Monday, February 09, 2009

Stories of Ourselves

HH and I have a bedtime routine.
First, he takes his bath, which always includes a strong play component involving the two characters we play. We inhabit these characters at least once or twice a day, usually in the morning before breakfast and then during bath time. On weekends, we might slip in another session.
He is “Mack”; a builder, policeman, Mayor of our small town, train engineer, restauranteur, pilot, knight-errant and singer-songwriter and I am “Hop Sing” his brother and side-kick. Following our evening round-up of whatever bad guys may have made the regrettable choice to visit his bath tub, we brush our teeth and head off to bed where I read him a story or two. I love that time of day, when he’s all clean and sleepy and I’m settled in beside him reading.
A while back, not wanting this magic time to be quite over, but not having the eye power to read another book, I initiated a routine where I turn off his lights, tuck him in snuggly and tell him a story. I ask him if there is anything special he wants me to talk about or if he has a question. Sometimes he’ll ask me about the stars or God or what it was like when I was a little boy, but more often than not he will ask me to tell him a story about when he was a little boy.
Last night he asked me to tell him a story he had never heard before, he wanted a story from when he was a “Little, little, little boy.” I had to rack my brain. I’ve told him all the “big” stories, such as when we saw the black bear and all about the day he was born and a dozen or so other tales from his childhood, and I was drawing a blank. So I asked him if he remembered visiting the firehouse just down the road from our cabin in the Catskills of upstate New York. The volunteer fire department in our area has an old fire truck from the late 1950’s that they used to keep in the pasture across the road from the fire house. They had a little sign hanging from it asking for donations to restore the old engine but over the years nothing has been done until finally last summer they towed the truck out of the pasture and parked it beside the fire house where it will probably rust away peacefully.
He loved that old truck and used to prop himself behind the steering wheel each evening after dinner and wouldn’t leave until the street light in front of the fire house came on, a warning to us that we had about thirty minutes to get back to our cabin before the darkness set in. There are no street lights in our neck of the woods and the nights are very dark indeed.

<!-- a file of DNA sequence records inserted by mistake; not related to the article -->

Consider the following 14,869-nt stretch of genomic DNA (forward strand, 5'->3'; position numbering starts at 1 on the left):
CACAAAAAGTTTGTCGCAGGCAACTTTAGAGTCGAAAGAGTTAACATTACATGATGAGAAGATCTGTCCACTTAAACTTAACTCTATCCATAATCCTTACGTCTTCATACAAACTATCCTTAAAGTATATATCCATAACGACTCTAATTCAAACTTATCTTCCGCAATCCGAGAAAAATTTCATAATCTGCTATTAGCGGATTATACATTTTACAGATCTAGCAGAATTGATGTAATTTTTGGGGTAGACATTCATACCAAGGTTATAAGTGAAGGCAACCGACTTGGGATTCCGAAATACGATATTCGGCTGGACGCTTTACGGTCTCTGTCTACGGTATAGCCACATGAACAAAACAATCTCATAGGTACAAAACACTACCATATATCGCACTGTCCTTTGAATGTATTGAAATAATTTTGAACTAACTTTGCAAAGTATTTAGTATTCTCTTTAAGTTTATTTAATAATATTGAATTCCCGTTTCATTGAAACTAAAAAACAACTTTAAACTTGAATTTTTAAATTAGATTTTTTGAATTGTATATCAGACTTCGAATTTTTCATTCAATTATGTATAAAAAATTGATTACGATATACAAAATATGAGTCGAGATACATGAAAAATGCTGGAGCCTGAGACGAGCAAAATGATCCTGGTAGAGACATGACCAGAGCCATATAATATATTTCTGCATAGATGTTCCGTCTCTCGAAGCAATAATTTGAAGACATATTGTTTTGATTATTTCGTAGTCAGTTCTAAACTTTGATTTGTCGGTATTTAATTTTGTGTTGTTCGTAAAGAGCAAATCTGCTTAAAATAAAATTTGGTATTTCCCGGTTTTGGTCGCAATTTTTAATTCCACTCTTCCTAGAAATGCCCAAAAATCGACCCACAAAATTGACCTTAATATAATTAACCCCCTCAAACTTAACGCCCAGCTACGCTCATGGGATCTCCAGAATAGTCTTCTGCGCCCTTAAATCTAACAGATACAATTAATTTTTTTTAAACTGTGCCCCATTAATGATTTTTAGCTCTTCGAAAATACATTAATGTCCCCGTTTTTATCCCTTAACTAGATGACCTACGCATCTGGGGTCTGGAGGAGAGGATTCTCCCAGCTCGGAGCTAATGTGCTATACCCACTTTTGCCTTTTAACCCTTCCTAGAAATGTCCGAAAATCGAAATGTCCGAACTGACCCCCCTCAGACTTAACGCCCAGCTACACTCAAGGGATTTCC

When he said no, I was floored. We must have traipsed up to that old fire truck a hundred times during the first two summers after we took the cabin. Almost every summer night after dinner I would load him in the stroller, he with his red, plastic fire hat wobbling on his head and his dirty brown bear clutched firmly in his hands. How could he have already forgotten such an important part of his life? I asked him a few more questions about the recent past (recent to me at least) and got the same response.
I had two reactions. First, I was struck by how differently our memories worked. He could remember last summer, or at least a few highlights from it, but little or nothing from the preceding summers. “You don’t remember the fire truck?” I asked him. “No Papa, you’re old and I’m little. You remember things but I don’t.” he replied. All those shared experiences that seemed so meaningful to me at the time were gone – from his memory at least.
My second reaction was relief. Now I had a whole store of experiences to draw from for our nightly talks. Events that I assumed would be familiar to him (and therefore not the stuff of stories he had never heard) had in fact disappeared.
Another thing occurred to me as well. How much of our memory of early childhood is the product of our conscious experience of events and how much is a product of the recounting of these events by our parents, the creation of memories, the shared experience of the story of ourselves?

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3 Comments:

Blogger Yelli said...

This is really sweet. I can't wait until our little guy gets old enough to ask questions other than "Eat this?" or better yet "Play trains?"

PS My security word was singin. Good luck on the auditions for school!

2:42 PM  
Blogger Topics in my Repertoire: said...

Hey Papa,
Are you still looking for a new pediatrician? I heard that the best in all of Cologne is in your area (he wouldn't take us as patients because we are further than a 10 min bike ride from Hansaring... he does Hausbesuch): Brill and Doring is the practice name. Otherwise, we just had a great experience with Dr. Olga Preshfreund on Innere Kanal Strasse (she offered even to speak English, though we stuck to German). Maybe this will help you and HH to stay healthy?

11:32 AM  
Anonymous cialis said...

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9:12 AM  

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